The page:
Otto (Otl) Aicher started by studying sculpture at the Munich Art Academy in 1946-47. In 1948 Otl Aicher opened a graphic design practice in Ulm but moved it to Munich in 1967. He continued to work from 1972 until his death in Rotis in the Allgäu.
In 1952 Otl Aicher married Inge Scholl, sister of Hans and Sophie Scholl ("The White Rose"); their father became the first postwar mayor of Ulm. Otl Aicher, together with his wife and the Swiss artist Max Bill (1908-1994), were the driving force behind the foundation of the "Hochschule für Gestaltung in Ulm" (HfG) in 1953, for which they also worked out the theoretical concept underlying the curriculum. With Max Bill as its first director, the Ulm HfG, was mainly under the sway of the Bauhaus in its early years.
The year the HfG was founded, Otl Aicher became its first instructor of visual communications. Disagreements about the curriculum structure led Bill to resign in 1956 and a new phase began, whose curriculum concept became famous as the "Ulm Model".
After Max Bill's resignation, Otl Aicher became a member of the board of directors of the HfG in 1956 and, from 1962 to 1964, was sole director. The HfG targeted contacts with industry, establishing development groups which operated like independent design practices within the HfG. Otl Aicher collaborated with Dieter Rams (b. 1932), who was a product designer for Braun from 1956, and Hans Gugelot (1920-1965), on designing radios and record players for Braun. The total and rational design aesthetic distinguishing these appliances became the Braun signature.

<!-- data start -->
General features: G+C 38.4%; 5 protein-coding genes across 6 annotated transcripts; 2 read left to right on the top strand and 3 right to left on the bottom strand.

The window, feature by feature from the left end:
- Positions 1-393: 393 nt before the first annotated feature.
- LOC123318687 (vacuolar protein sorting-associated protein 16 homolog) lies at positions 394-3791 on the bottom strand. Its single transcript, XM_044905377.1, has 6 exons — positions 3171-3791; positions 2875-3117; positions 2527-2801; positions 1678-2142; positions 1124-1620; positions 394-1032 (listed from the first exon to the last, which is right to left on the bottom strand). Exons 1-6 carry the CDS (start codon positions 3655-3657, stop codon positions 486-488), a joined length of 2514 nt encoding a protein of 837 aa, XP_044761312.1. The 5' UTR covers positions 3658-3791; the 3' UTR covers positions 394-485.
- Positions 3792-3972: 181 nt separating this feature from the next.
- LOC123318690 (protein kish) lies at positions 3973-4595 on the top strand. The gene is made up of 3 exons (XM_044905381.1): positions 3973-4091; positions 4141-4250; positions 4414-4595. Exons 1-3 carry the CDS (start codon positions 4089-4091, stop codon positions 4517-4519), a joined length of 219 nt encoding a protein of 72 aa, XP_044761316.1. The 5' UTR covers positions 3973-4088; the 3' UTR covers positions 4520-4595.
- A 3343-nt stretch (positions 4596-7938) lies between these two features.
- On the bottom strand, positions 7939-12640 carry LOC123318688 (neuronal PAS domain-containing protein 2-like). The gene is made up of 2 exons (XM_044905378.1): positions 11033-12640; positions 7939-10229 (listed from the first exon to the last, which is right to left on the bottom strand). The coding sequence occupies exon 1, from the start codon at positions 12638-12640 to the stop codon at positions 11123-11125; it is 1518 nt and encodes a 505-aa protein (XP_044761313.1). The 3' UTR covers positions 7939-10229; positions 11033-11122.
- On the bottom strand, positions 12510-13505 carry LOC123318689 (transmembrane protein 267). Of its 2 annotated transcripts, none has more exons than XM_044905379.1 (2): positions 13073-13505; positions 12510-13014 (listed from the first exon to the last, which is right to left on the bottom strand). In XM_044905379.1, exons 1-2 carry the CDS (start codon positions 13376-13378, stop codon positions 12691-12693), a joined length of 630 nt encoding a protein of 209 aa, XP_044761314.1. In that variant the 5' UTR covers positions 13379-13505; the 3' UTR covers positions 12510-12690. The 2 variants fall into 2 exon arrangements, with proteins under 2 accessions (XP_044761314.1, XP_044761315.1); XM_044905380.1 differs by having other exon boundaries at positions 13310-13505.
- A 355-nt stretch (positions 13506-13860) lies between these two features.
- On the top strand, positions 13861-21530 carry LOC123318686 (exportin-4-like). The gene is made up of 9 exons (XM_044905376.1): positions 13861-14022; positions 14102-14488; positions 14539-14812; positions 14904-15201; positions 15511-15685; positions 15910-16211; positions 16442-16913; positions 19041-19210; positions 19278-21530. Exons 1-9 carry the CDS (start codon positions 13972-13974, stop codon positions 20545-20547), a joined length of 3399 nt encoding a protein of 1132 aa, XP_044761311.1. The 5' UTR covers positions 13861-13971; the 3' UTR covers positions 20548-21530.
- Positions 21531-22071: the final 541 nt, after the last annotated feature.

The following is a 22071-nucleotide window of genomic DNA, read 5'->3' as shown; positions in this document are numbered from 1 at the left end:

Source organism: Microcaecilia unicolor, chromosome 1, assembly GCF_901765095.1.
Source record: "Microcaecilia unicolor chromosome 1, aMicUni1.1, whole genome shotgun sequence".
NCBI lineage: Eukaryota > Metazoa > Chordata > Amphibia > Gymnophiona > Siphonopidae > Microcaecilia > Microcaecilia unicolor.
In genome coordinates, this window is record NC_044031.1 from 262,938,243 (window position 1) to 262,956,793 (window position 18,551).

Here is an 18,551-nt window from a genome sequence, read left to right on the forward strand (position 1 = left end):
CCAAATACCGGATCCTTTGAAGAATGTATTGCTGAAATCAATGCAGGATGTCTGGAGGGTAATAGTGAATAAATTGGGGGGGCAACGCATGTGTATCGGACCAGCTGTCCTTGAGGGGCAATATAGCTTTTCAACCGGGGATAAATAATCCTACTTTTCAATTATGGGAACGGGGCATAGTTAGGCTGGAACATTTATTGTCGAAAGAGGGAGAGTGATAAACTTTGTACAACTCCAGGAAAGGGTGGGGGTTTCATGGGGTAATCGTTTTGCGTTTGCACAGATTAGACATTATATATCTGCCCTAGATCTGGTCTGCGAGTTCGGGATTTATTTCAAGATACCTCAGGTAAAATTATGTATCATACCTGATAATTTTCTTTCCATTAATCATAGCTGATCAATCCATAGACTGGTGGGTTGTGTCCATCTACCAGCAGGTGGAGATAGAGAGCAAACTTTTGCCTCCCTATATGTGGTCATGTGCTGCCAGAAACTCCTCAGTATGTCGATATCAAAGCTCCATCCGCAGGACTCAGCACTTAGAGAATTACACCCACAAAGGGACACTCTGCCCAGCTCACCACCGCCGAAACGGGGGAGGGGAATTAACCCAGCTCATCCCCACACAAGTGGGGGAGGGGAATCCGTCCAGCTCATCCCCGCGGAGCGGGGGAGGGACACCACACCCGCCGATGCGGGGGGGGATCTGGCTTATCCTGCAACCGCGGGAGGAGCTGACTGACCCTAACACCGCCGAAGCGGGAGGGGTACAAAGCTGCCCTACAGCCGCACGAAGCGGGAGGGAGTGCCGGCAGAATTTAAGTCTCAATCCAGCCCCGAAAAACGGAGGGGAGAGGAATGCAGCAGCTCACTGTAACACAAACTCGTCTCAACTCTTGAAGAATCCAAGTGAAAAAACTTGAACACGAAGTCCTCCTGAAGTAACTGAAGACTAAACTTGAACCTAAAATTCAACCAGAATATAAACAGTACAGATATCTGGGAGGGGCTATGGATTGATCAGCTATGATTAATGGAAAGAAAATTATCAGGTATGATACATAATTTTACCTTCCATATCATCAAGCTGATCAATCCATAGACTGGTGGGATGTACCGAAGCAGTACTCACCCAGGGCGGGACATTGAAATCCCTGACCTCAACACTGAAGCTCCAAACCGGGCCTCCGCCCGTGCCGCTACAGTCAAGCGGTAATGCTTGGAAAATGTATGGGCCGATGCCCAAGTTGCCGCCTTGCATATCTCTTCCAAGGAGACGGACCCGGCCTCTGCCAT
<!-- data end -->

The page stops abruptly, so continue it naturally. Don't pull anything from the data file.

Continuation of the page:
In 1962 Otl Aicher headed a development group that engineered the look of Deutsche Lufthansa, which even today shapes the corporate identity of the company. In 1958 Otl Aicher was a visiting professor at Yale and in 1959 in Rio de Janeiro. In 1968 funding ceased for the HfG in Ulm and it had to close.
In 1967 Otl Aicher was in charge of visual design for the 1972 Munich Olympic Games. Among other things he designed pictograms for the different sports, which are used worldwide today. Otl Aicher also developed the corporate image of media institutions, banks and reinsurers, including ZDF (the Second German Television Channel), Westdeutsche Landesbank, Dresdner Bank, Sparkasse, Raiffeisenbank, and Bayerische Rück (reinsurance). In 1972 Otl Aicher moved to Rotis in the Allgäu, where he founded the Rotis Institut für analoge Studien in 1984 and, in 1988, the Rotis script "family".
Otl Aicher died of injuries sustained in a traffic accident on September 1, 1991.